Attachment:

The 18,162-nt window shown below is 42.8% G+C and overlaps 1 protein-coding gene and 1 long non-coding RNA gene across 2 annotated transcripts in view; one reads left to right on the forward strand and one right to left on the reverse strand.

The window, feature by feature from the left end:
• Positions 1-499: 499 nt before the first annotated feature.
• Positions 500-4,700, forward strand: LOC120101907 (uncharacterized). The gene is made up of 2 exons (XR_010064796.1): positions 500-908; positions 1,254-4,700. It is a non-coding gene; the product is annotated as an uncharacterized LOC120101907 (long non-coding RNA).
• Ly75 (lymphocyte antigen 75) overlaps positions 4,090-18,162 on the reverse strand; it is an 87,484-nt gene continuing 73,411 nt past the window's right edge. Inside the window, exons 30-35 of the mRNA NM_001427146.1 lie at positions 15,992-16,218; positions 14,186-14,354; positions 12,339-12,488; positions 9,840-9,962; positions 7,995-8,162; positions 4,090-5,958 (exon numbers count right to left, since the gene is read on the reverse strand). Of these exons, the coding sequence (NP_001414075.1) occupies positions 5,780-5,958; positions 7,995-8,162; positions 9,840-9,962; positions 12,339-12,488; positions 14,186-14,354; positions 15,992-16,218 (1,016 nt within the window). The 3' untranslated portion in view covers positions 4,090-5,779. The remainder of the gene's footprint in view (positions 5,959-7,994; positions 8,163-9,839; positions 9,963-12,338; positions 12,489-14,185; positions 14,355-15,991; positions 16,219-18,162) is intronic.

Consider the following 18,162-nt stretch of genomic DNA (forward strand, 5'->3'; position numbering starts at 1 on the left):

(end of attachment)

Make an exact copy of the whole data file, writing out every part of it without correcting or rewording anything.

The 18,162-nt window shown below is 42.8% G+C and overlaps 1 protein-coding gene and 1 long non-coding RNA gene across 2 annotated transcripts in view; one reads left to right on the forward strand and one right to left on the reverse strand.

The window, feature by feature from the left end:
• Positions 1-499: 499 nt before the first annotated feature.
• Positions 500-4,700, forward strand: LOC120101907 (uncharacterized). The gene is made up of 2 exons (XR_010064796.1): positions 500-908; positions 1,254-4,700. It is a non-coding gene; the product is annotated as an uncharacterized LOC120101907 (long non-coding RNA).
• Ly75 (lymphocyte antigen 75) overlaps positions 4,090-18,162 on the reverse strand; it is an 87,484-nt gene continuing 73,411 nt past the window's right edge. Inside the window, exons 30-35 of the mRNA NM_001427146.1 lie at positions 15,992-16,218; positions 14,186-14,354; positions 12,339-12,488; positions 9,840-9,962; positions 7,995-8,162; positions 4,090-5,958 (exon numbers count right to left, since the gene is read on the reverse strand). Of these exons, the coding sequence (NP_001414075.1) occupies positions 5,780-5,958; positions 7,995-8,162; positions 9,840-9,962; positions 12,339-12,488; positions 14,186-14,354; positions 15,992-16,218 (1,016 nt within the window). The 3' untranslated portion in view covers positions 4,090-5,779. The remainder of the gene's footprint in view (positions 5,959-7,994; positions 8,163-9,839; positions 9,963-12,338; positions 12,489-14,185; positions 14,355-15,991; positions 16,219-18,162) is intronic.

Consider the following 18,162-nt stretch of genomic DNA (forward strand, 5'->3'; position numbering starts at 1 on the left):